Trust in Volunteer deal with HelpForce

14th Dec 2017

Sandwell and West Birmingham Hospitals Trust is one of five Acute NHS Hospital Trusts working with a new organisation – HelpForce – to develop new volunteer roles and create a best practice model for volunteering in hospitals and other patient settings.  

The organisation has been set up by Sir Tom Hughes-Hallett, Chair of Chelsea and Westminster NHS Foundation Trust to accelerate improvements in the involvement of volunteers in the NHS. Backed by many healthcare and voluntary sector leaders, HelpForce wants to double the number of volunteers working in the NHS by 2021 so that more patients and NHS staff can benefit from their time, help and care.

Trust Chief Executive Toby Lewis said: “I am pleased that we have been selected as one of the pioneer Trusts working with HelpForce to look at new opportunities for volunteers. We are committed to seeing how the NHS can make best use of the valuable contribution that volunteers make every day. We are greatly supported by hundreds of volunteers who support our hospital and community services and we work in partnership with a number of voluntary and community groups in Sandwell and West Birmingham. These strong links give us a good foundation for developing new volunteer roles that can make a difference to the experience of patients and their families.”

Our volunteers, with Liza Gill, Volunteers Service Manager (Front row second left) and Kajal Sondhi, Volunteers Service Officer (Front row, right).

HelpForce is starting with a focus on critical moments in hospitals where staff and patients would benefit from additional support, for example at meal times or discharge from hospital. It is also prioritising volunteer help for patients who do not have their own family or wider support network.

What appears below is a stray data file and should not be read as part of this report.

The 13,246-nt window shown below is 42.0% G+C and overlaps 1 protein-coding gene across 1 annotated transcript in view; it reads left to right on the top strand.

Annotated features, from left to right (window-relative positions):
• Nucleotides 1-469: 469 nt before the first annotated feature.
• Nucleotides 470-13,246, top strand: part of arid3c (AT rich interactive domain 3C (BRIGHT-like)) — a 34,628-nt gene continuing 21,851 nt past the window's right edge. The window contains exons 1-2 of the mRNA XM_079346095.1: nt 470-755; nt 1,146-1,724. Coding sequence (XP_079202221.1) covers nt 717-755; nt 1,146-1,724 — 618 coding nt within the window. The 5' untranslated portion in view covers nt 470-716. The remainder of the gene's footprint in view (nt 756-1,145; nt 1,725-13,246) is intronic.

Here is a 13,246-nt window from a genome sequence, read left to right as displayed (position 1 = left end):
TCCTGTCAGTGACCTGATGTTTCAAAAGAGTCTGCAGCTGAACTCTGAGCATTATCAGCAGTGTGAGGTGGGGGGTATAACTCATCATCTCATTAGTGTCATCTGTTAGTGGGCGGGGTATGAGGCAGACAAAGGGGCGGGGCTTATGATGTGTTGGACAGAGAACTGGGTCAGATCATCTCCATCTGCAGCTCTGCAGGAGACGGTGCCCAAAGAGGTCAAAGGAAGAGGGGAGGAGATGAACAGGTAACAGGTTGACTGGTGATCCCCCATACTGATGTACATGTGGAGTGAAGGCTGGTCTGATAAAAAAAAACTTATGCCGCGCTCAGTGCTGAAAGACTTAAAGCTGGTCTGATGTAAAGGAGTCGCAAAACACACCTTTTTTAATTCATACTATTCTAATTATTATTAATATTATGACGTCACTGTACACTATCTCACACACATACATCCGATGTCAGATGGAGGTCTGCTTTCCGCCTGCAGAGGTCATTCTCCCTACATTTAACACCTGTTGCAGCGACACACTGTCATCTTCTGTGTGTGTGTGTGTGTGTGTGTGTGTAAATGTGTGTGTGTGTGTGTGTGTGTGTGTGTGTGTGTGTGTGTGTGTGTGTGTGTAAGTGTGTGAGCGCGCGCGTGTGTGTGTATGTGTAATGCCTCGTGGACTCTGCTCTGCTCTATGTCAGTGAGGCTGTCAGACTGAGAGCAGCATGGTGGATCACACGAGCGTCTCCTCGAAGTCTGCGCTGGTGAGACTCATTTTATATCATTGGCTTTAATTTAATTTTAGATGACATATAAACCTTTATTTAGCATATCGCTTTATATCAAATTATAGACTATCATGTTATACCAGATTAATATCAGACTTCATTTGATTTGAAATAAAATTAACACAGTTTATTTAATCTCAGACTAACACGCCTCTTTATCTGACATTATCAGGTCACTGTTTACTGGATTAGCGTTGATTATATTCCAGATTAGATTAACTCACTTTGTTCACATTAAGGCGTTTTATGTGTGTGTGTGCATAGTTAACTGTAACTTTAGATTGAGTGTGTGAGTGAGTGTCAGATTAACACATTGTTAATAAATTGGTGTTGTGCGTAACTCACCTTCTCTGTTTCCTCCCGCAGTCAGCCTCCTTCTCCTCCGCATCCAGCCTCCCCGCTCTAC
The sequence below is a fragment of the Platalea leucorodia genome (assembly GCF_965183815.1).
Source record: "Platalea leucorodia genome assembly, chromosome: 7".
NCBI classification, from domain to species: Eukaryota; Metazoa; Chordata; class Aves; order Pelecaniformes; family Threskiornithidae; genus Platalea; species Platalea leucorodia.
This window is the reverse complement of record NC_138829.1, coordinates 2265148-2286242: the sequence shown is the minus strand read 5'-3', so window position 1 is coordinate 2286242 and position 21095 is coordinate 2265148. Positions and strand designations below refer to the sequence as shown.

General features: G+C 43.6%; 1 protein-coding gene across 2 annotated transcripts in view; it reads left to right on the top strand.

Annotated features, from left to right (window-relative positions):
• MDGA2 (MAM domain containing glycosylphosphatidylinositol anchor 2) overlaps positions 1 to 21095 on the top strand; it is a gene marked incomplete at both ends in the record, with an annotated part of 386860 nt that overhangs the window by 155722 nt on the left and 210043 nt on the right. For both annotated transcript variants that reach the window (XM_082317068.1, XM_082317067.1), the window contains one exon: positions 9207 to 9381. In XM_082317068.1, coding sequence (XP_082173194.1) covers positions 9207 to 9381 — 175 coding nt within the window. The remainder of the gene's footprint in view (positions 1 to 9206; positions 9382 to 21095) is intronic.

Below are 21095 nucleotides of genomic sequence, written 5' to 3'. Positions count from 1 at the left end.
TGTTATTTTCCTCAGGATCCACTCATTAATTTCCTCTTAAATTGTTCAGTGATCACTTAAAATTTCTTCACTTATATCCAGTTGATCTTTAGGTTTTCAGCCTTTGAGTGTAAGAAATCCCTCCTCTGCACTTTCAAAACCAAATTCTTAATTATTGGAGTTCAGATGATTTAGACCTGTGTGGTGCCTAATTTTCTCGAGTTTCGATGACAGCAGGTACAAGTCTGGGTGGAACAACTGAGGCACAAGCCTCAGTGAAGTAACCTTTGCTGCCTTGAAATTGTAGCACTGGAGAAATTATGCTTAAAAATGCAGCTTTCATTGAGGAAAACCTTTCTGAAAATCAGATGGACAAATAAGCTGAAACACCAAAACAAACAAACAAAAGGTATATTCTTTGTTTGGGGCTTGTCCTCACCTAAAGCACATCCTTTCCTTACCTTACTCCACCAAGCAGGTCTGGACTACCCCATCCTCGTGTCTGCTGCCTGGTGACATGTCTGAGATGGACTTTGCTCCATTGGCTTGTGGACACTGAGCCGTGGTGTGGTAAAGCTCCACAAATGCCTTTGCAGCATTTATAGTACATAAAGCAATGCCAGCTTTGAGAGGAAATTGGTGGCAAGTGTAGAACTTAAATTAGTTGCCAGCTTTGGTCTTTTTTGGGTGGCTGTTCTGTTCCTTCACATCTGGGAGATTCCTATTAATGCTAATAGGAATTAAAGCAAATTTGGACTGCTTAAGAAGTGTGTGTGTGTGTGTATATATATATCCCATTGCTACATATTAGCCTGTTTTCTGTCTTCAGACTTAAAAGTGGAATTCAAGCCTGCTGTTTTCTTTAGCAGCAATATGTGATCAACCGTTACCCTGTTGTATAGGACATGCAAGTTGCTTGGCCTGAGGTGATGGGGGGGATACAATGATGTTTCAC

Previously CEO of Marie Curie, Sir Tom Hughes-Hallett has seen the difference that volunteers can make.  He said: “NHS staff deliver brilliant medical care but both the system and our front line teams are under intense pressure. While we currently benefit from over 78,000 people volunteering with acute NHS Trusts they are rarely integrated into NHS strategies or service delivery plans and this is a missed opportunity.

“We know the benefits that well managed staff-volunteer teams bring, with substantial improvements in patient care sitting alongside positive feedback from NHS teams. We want everyone to experience these benefits as quickly as possible and have developed a focused five year plan for HelpForce to unlock the potential of volunteers across the country.”

A comprehensive report commissioned by HelpForce earlier this year highlighted growing evidence of the positive impact that the strategic use of volunteers can make. For example, volunteer support for patients’ mealtimes has shown that they eat more, and become more satisfied with their mealtime experience. A third of Trusts in NESTA’s ‘Helping in Hospital’ programme found better patient mood, nutrition and hydration levels, and that volunteering released time to care.

To become involved in the programme or volunteer at the Trust please call the Volunteer Service on 0121 507 4855.

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